Tomatoes: Hey, how's it growing?


I have many varieties, but 2 are competing for 1st to ripen: Orangegold and Sweet Baby Girl.

Early Girl is trying to beat an heirloom slicer.

I live in the Pacific NW, zone 8


Been harvesting Early Girl for about 3 weeks in Kentucky…from small transplants put out in early April. Yellow and black cherry tomatoes are a ways off…but look promising.
I misplaced my seeds of Black Krim, and it may be too late now. I have a heirloom meaty Italian with few seeds…name unknown to me…ready to plant in the garden…these should mature in early October before frost here.

I love Celebrity, but didn’t do any of them this year.


My Flavor bombs cherry tomatoes are starting to ripe.


Cucumbers also getting big.


Time to give some to neighbors.


I have a question, since we are talking about tomatoes, how do you supply calcium to the tomatoes? I spread some dolomite lime at transferring time, but I have heard it takes long time to make calcium available to the plants. So the dolomite lime may not be available this year, what is the best quick fix without buying another bottle that can last for next 10 years?


Get a pint of Maxi-Cal and apply by foliar spray. It’s sold at many garden stores and also online.



6 pH is not a problem for tomatoes in my experience…but 4.5 is.


I’ve read in a few places that most soils have enough calcium to prevent BER. The problem is when the tomatoes get a large amount of rain or water and can’t take up enough calcium quickly to keep up with the rapid growth that comes behind tomatoes getting a lot of water. I’ve been experimenting with burying deer bones in the bottom of my raised beds to provide a very slow release source of calcium, just in case my soil is low in it. So far this year, even with all the rain we’ve got, I’ve only lost two tomatoes to BER, and those were off the same plant (Dark Queen).


After a bad slow start this wet spring, I got tomatoes from Big Beef and 4th of July on July 9. The plants are still not very vigorous, tho, and the fruits are sparse and not well-sized.


All of my beefsteak tomatoes are the size of golf balls due to all the rain.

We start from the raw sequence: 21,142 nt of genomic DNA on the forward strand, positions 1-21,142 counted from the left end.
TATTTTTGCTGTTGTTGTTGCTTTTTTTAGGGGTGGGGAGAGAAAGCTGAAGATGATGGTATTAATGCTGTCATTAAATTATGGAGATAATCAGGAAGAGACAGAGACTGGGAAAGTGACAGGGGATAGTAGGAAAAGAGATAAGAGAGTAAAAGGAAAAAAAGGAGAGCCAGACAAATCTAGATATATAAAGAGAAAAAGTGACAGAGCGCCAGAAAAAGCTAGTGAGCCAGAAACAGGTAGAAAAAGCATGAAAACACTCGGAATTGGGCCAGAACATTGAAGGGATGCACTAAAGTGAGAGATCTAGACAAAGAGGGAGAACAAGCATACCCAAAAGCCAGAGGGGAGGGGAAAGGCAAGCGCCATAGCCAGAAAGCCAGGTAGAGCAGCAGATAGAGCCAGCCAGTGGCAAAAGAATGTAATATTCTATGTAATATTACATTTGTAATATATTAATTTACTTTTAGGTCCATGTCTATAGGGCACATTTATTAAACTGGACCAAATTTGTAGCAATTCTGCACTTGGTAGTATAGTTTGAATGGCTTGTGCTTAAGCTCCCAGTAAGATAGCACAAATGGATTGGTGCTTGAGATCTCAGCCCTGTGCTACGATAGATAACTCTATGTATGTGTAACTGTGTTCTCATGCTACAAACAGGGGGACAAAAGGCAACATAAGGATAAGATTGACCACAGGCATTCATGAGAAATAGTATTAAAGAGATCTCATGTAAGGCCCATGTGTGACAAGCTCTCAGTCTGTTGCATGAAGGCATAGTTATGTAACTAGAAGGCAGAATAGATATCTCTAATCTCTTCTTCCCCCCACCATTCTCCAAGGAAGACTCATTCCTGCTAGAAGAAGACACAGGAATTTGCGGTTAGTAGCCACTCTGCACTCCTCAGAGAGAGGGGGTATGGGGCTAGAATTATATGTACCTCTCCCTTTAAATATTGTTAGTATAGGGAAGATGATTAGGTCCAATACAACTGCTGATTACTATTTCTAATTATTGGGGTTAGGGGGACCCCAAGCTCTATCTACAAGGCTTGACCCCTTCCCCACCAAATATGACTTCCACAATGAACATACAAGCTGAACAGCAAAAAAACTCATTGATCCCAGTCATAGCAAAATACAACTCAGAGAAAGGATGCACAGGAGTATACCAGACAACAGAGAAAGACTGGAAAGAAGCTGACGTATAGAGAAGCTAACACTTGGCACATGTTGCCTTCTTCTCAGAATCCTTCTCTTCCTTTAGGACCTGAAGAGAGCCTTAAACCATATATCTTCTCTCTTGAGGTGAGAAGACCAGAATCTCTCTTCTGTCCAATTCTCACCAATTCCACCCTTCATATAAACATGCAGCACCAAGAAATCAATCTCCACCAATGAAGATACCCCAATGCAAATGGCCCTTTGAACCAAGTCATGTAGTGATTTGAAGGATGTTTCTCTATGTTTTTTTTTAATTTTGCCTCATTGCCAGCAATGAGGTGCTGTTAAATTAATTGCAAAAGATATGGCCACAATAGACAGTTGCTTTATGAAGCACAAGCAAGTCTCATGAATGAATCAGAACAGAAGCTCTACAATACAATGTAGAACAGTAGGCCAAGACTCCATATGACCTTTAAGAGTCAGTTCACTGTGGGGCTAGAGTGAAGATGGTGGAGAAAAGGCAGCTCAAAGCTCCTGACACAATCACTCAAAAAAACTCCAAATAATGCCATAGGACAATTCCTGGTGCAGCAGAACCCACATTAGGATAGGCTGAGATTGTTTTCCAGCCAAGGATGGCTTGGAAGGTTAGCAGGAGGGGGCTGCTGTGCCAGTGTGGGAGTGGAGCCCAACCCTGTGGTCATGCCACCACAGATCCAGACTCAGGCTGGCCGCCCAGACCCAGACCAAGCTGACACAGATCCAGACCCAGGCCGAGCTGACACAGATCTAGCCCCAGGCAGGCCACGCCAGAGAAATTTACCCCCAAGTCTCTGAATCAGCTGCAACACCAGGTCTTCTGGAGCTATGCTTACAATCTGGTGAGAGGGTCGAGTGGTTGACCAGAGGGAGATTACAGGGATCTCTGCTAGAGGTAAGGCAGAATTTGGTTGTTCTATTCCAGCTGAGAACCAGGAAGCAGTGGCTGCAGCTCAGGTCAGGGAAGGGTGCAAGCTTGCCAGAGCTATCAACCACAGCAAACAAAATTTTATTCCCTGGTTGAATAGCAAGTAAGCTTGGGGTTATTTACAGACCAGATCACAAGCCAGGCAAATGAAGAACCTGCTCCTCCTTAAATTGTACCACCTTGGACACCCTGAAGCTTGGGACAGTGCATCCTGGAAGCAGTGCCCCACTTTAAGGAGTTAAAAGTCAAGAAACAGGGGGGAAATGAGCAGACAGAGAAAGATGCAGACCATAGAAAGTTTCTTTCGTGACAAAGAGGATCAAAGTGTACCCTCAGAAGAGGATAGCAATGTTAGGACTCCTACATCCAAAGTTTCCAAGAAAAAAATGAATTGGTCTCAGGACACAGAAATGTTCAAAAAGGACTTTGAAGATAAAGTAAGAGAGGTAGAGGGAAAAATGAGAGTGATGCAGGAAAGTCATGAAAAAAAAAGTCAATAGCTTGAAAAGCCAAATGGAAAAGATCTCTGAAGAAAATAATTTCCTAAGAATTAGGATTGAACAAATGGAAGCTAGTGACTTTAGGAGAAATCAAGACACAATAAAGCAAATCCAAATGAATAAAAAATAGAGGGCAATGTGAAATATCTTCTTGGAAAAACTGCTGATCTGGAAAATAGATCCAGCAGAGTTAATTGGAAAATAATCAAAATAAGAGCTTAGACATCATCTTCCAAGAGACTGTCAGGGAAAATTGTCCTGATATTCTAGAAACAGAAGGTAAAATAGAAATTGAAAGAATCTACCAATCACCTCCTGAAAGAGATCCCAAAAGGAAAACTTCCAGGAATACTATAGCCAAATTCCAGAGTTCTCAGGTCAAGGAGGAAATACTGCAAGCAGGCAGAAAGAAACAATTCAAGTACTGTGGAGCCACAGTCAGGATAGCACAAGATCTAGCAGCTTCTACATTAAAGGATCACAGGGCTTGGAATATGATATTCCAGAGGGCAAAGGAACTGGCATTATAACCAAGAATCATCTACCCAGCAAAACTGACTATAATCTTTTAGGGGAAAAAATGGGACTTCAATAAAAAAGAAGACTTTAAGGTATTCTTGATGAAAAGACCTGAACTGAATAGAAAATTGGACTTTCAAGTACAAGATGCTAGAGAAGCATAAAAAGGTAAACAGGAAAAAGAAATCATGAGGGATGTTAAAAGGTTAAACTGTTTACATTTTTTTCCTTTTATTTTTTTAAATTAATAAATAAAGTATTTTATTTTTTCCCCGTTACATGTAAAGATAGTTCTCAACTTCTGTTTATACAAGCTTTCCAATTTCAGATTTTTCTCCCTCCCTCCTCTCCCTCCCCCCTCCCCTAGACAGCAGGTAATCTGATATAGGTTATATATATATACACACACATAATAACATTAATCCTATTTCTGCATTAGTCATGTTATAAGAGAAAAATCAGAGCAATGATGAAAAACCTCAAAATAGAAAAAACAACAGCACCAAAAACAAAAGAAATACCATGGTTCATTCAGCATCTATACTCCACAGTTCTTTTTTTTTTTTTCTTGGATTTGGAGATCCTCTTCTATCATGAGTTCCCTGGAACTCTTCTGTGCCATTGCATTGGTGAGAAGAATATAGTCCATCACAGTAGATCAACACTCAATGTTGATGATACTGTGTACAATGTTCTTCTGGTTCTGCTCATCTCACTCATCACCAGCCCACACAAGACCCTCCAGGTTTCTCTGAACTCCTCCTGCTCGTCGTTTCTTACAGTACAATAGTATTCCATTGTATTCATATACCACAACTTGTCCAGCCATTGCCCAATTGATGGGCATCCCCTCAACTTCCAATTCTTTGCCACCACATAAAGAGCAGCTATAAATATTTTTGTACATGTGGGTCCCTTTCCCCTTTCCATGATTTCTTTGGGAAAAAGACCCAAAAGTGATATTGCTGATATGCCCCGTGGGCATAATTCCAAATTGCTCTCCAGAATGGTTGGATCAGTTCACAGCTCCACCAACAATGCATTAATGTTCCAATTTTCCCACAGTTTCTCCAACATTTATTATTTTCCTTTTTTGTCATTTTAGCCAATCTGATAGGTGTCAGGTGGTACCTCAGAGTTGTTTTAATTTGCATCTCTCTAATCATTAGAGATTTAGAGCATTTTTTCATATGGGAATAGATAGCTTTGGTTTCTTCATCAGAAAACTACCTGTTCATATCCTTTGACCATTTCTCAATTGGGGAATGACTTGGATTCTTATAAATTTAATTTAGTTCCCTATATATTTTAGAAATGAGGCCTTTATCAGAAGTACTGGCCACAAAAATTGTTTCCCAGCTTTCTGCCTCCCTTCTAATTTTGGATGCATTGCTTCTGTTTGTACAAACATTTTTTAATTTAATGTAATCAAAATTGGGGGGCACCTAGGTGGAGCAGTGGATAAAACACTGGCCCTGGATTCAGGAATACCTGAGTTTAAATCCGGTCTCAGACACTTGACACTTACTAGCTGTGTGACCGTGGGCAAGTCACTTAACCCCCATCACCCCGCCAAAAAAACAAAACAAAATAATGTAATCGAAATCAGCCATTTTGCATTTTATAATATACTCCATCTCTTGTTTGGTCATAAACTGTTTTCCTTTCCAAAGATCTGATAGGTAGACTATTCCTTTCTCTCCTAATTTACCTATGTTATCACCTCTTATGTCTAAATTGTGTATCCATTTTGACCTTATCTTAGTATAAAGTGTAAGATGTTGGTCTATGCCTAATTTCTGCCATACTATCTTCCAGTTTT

Early Girl may soon be ripe!

This heirloom tomato is still growing and will be neat to compare to the hybrid


Love these giant beefy old heirlooms! Thanks @39thparallel for the plants! Dont recall what these are now. They make a great BLT! Every other day we are picking a dozen of these large tomatoes and hundreds of cherry and other tomatoes for fresh use. We have had to freeze some when they kick it up on production but we like to eat them all fresh when possible. Nothing more satisfying then eating fresh cucumber, tomatoes, watermelon, fried summer squash, fresh fruit etc. We are truly very blessed!


That big heirloom ruffled tomato, Mark Twain, is getting bigger!

But oddly enough the plant has about 3/4” thick stem at base and three main branches from trunk, one which has to be 5’ tall, and there are other tomatoes now starting.


My cherry tomatoes,because of our cold,late,wet spring,are late,but finally producing fairly well.
I have volunteers,that are getting blooms,too.
Really leggy,though.


NOT a good year for toms. Cherry tomatoes are doing OK, but Celebrity is sick, and I actually had blossom end rot for the first time ever on one of my plants. A cold spring was part of it, and I just don’t know for sure about the rest, although I must need calcium. This fall after I turn in compost I’ll plan on soil tests. Pretty disappointing right now, though.


Nope, pretty crappy year.


I’ve read in a few places that most souls have enough calcium to prevent BER, but if a tomato gets too much water it can prevent the plant from taking up the calcium in the soil and you get BER. You might be unlucky enough to have calcium deficient soil, but don’t be surprised if your test comes back with acceptable levels of calcium. Also, some varieties are just more prone to BER. One of my Opalkas has lost several to BER but the tomatoes on either side of it haven’t lost a single one to BER.


Haven’t noticed any blossom end rot in Kentucky this year. Birds pecking, rabbits eating…but not blossom end rot.


If they are leggy, you could try pushing them sideways and layering soil on top of some of the stem. I just got 3 more plants, rescues from a store that were alive but marked down 90% off. I planted them in unused soil so lots of room to grow, and planted them sideways.


No photos of my Early Girls because I keep eating them. Sorrrry!

But this beauty is starting to ripen! Oh boy! Can’t wait to taste!